What is a CPU?

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  • Written By: Dana Hinders
  • Edited By: O. Wallace
  • Last Modified Date: 04 October 2019
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If you’re in the market for a new computer, it’s necessary to understand the function of a CPU. Also known as the Central Processing Unit or processor, the CPU is essentially the “brains” of your computer. Without the CPU, you wouldn’t be able to play games, type research papers, or surf the Internet. Your computer would basically be a very expensive paperweight.

Sometimes people mistakenly believe the case or chassis of a computer is the CPU. However, a CPU is an internal component of the computer. You can’t see it from the outside of the system; you’d have to peek inside and remove both the CPU heatsink and fan to get a good look.

The first CPUs were used in the early 1960s. They were custom designed as part of a larger computer, making them prohibitively expensive. Once engineers figured out how to mass produce the CPU, personal computers became more affordable for the average American. With the introduction of the integrated circuit in the late 1970s, it became possible for smaller CPUs to be manufactured as well. This helped transform computers from large, bulky devices that took up entire rooms to more manageable desktop and laptop models.


Today, Intel is the best-known manufacturer of computer CPUs. No matter what type of computer you have, however, your CPU works by executing a series of stored instructions known as a program. Most CPUs conform to the von Neumann architecture, which says that the CPU must fetch, decode, execute, and writeback the data in a fairly rapid succession.

Since the CPU is one of the most important parts of a computer, it should come as no surprise that it is also the most expensive. In fact, if your computer is more than three years old and your CPU has been damaged by static electricity or some other factor, you may want to consider upgrading to an entirely new computer. A newer, faster CPU will often provide enough additional computing power to make the purchase a wise investment.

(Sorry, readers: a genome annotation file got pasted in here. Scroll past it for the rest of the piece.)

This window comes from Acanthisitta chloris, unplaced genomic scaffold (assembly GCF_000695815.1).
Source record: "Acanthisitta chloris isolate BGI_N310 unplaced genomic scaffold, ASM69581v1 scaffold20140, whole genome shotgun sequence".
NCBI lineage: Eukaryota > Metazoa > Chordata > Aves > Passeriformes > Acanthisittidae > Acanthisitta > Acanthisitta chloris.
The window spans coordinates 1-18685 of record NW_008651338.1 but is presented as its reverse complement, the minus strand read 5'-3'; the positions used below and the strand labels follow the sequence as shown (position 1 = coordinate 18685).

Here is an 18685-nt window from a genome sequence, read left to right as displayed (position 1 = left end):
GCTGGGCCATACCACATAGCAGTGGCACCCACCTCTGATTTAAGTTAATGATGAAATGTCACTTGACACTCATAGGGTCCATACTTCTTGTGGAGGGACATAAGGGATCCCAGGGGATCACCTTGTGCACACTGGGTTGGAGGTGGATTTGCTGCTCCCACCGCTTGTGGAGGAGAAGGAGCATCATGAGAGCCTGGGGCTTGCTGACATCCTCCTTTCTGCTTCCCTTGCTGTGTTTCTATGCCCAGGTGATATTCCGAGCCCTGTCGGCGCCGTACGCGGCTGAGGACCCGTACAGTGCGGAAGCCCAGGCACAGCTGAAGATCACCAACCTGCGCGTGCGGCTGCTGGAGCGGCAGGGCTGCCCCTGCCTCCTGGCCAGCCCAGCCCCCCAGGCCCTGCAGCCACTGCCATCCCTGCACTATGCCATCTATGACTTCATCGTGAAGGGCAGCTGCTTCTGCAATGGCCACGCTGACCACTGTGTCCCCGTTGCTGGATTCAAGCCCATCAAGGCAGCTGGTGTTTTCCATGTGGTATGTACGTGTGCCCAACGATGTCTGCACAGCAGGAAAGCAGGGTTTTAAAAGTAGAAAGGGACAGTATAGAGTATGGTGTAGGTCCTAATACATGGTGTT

CPUs are sometimes called microprocessors, although these two terms are not quite interchangeable. The microprocessor, first introduced in the 1970s, reduces the word size of a CPU from 32 bits to 4 bits in an attempt to allow the transistors of the logic circuits to fit on a single part. Often, it takes more than one microprocessor to perform all of the functions of a CPU. Microprocessors are also commonly used in cell phones, automobiles, and children’s electronic toys.


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Post 15

Microsoft does not make intel cpus, Intel corporation does. Intel also makes celerons, as celeron is an Intel product.

Post 12

As computer words get larger and larger, there is a law of diminishing returns; the speed execution of application programs does not increase. In fact, it decreases. Why is that?

Post 11

How can I tell if the CPU is bad on a dead PC?

Is that replaceable on its own or must the motherboard be replaced?

Is a shop diagnostic test enough to determine a bad motherboard?

Post 8

thanks. the information is very helpful.

Post 7

@katin – Yes, the CPU is evolving at an incredible pace. In recent times, CPU manufacturers have realized there are practical limits to how fast internal clock speeds can be driven.

When the practice of manufacturing processors with faster and faster clock speeds began to show diminishing returns, companies like AMD and Intel thought of a simple and elegant solution to dramatically increase performance: just add more processors!

As time goes on, you should expect to see the number cores in a CPU multiply. In fact, AMD just released a consumer six-core processor!

Post 3

CPUs have evolved quite a bit since first introduced. Microsoft provides intel and celeron chips, while AMD offers Athlon and Duron or Sempron. You've probably heard of intel core, core 2 Duo, core 2 quad, Athlong 64, but what does all this mean? Simply put, a single core CPU functions solo, like a human brain. The core 2 Duo is a dual processor, and no, there is only one CPU on the computer not two; but, so it will function like it had two brains, it has separate L1 cache for each core, and shares the L2 cache between the cores and therefore, no need to duplicate data. The core 2 quad, you guest it, has 4 cores on a single CPU. Each core has a L1 cache, and the L2 cache is shared by cores 3 and 4.

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